Gold also said North Carolina’s and Charlotte’s LGBT community must stand up against efforts to write discrimination into the state constitution. The legislature is currently considering an amendment that would ban recognition of both marriage and other types of public and private relationships for same-sex couples.
“What do you think the conversation is going to be like around a 14-year-old’s table with their parents, listening to their parents say, ‘We have to have a constitutional amendment. We can’t have gays getting married. Gays will ruin the moral fiber of society?’ and all of that kind of stuff that people say when they are at a dining room table on a Sunday,” he said. “This constitutional amendment will be a ferocious battle for months. What will that kid be thinking?”
Gold noted that 31 states had attempted and failed to keep marriage amendments out of their constitutions. He said different tactics are needed if the LGBT community plans to win on this issue.
“We have to make sure the leadership in our state and in this city does something,” he said. “Speaker [Thom] Tillis is in your city. Speaker Tillis has the power to keep this amendment from passing. He has the the ability to be a key part in squashing this.”
Gold encouraged attendees to reach out and educate Tillis.
“We have to educate Speaker Tillis and get him to understand that this legislation was brought about by senators and representatives in the House from their religious beliefs,” Gold said. “There is nothing civil about it. They brought this legislation because of their own personal religion — outdated, ill-informed and horrifically painful to a lot of people young and old.”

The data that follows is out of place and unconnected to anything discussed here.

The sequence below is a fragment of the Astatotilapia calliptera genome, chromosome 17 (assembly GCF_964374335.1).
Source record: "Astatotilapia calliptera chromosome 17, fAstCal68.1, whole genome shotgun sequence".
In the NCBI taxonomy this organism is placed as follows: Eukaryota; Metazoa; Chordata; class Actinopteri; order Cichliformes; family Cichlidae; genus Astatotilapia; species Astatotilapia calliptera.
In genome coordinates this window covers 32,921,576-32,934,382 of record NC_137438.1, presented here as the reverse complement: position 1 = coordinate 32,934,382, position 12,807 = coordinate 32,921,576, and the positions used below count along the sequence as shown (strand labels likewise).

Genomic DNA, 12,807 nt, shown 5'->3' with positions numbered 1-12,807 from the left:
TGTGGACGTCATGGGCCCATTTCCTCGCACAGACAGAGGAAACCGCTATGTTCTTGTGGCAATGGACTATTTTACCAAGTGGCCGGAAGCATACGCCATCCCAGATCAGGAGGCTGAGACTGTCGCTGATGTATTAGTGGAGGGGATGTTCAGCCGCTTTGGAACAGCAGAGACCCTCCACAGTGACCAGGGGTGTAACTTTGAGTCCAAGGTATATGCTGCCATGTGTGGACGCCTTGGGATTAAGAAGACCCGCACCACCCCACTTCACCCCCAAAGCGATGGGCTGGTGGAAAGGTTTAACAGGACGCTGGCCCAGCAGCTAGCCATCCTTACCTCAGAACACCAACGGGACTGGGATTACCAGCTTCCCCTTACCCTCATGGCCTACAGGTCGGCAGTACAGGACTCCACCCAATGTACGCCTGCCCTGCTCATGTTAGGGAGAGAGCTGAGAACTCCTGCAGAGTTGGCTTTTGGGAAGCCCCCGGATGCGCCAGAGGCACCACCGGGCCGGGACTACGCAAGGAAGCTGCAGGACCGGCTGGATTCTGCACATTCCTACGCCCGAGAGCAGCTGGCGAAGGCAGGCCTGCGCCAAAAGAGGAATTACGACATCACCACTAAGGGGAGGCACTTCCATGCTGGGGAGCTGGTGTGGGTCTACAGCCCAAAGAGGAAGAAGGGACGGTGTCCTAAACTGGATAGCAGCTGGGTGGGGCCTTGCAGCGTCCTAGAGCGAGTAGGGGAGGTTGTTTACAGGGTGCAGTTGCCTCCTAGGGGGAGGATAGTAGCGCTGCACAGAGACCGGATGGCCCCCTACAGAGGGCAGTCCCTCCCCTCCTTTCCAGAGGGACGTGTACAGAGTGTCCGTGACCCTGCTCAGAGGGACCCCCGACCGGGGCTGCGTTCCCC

He added, “We have to educate Speaker Tillis and if that means going to his church on Sunday and sitting in those pews and standing up with a sign that says ‘End the Harm,’ I dare Charlotte to do that and if you do I will be there with you.” : :
Gifts that make a difference
Recipients of Charlotte Lesbian & Gay Fund and Wells Fargo Foundation philanthropy say the gifts their organizations received on May 25 will go a long way in improving services or expanding outreach.
“Most people in the community are aware that we have not been able to be a full-time center since 2007,” said John Stotler, chair of the LGBT Community Center of charlotte. “Our goal in 2011 was to became a full-time center again and this [gift] will help us a long way toward that.”
LaWana Mayfield, a fund board member and leader with the Ujamaa Institute said fund gifts will support her group’s youth training initiatives. “It is a special program that is targeted toward youth doing philanthropy and teaching them that it is more than giving money — it is giving your time, talent and treasure,” she said.
Steve Bentley, executive director of Time Out Youth, said he hopes the increased funds from Wells Fargo and the fund will enable his group to increase staff hours and support their school outreach program.
Similarly, Campus Pride’s Shane Windmeyer said his group’s increased funding will be used to provide immediate needs for youth seeking to attend their 2011 summer leadership camp.
“We are working with two students right now,” Windmeyer said. “one student who very recently lost her apartment in a tornado and another student who couldn’t afford to attend the camp because of his own personal, family situation. These funds will allow us to get some scholarship resources out there for these youth.”